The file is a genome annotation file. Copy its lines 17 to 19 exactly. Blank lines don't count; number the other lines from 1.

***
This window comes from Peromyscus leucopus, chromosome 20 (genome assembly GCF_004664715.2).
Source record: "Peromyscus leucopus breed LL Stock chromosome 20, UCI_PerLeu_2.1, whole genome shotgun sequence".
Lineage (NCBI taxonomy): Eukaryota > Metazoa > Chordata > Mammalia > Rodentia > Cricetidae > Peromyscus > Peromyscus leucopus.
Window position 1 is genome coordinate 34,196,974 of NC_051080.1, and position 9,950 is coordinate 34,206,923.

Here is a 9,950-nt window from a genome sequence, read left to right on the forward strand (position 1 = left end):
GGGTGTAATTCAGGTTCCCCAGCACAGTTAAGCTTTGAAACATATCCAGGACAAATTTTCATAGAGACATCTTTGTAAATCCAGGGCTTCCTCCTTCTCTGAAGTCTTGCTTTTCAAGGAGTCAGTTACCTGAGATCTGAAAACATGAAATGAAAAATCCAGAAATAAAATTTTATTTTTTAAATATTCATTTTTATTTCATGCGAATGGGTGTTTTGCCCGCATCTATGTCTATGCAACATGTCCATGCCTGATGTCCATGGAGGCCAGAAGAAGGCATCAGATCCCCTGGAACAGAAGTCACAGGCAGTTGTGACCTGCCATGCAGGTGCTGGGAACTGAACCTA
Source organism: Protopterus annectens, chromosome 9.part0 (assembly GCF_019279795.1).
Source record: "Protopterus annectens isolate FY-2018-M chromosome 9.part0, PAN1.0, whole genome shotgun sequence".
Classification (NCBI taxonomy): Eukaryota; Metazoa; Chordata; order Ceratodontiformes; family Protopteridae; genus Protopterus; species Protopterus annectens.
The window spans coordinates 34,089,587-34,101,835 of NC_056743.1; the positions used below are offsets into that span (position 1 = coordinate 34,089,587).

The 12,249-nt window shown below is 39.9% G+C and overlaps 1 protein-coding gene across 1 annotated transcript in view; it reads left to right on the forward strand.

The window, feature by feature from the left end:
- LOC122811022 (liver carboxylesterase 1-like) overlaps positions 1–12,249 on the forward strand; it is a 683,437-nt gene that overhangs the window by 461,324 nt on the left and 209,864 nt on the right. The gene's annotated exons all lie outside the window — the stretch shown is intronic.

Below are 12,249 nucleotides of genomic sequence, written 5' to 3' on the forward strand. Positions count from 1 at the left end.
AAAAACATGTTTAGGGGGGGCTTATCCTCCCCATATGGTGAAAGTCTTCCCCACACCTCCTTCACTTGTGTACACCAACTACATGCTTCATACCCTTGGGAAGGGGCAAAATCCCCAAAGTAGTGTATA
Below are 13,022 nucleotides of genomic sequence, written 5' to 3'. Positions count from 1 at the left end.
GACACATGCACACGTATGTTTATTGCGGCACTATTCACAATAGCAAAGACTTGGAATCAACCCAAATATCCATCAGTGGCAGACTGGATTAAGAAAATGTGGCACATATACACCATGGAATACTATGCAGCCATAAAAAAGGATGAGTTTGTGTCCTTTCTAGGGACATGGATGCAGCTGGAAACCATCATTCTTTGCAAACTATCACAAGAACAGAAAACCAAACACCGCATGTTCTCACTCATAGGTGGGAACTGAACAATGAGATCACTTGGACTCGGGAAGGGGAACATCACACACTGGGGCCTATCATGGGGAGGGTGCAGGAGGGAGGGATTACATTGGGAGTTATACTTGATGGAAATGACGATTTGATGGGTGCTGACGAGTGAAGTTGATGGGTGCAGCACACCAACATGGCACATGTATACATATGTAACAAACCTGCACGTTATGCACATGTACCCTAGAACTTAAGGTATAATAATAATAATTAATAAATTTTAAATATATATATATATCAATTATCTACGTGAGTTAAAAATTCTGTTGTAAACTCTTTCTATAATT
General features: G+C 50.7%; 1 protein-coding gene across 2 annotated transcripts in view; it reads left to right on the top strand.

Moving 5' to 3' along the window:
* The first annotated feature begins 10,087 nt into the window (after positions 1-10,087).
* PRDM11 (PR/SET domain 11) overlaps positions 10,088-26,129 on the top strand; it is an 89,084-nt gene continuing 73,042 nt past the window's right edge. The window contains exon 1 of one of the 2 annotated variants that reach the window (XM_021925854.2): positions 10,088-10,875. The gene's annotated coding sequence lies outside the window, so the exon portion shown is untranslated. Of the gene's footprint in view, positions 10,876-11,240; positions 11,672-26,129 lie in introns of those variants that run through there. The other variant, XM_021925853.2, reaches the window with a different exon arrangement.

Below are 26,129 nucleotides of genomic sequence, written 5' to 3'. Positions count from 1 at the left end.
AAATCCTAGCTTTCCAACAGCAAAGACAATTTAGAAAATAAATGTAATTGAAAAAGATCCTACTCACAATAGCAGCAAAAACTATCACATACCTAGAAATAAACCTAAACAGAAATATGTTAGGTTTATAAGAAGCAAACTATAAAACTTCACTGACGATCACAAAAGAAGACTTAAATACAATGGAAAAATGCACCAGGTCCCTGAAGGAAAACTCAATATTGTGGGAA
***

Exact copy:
GACACATGCACACGTATGTTTATTGCGGCACTATTCACAATAGCAAAGACTTGGAATCAACCCAAATATCCATCAGTGGCAGACTGGATTAAGAAAATGTGGCACATATACACCATGGAATACTATGCAGCCATAAAAAAGGATGAGTTTGTGTCCTTTCTAGGGACATGGATGCAGCTGGAAACCATCATTCTTTGCAAACTATCACAAGAACAGAAAACCAAACACCGCATGTTCTCACTCATAGGTGGGAACTGAACAATGAGATCACTTGGACTCGGGAAGGGGAACATCACACACTGGGGCCTATCATGGGGAGGGTGCAGGAGGGAGGGATTACATTGGGAGTTATACTTGATGGAAATGACGATTTGATGGGTGCTGACGAGTGAAGTTGATGGGTGCAGCACACCAACATGGCACATGTATACATATGTAACAAACCTGCACGTTATGCACATGTACCCTAGAACTTAAGGTATAATAATAATAATTAATAAATTTTAAATATATATATATATCAATTATCTACGTGAGTTAAAAATTCTGTTGTAAACTCTTTCTATAATT
General features: G+C 50.7%; 1 protein-coding gene across 2 annotated transcripts in view; it reads left to right on the top strand.

Moving 5' to 3' along the window: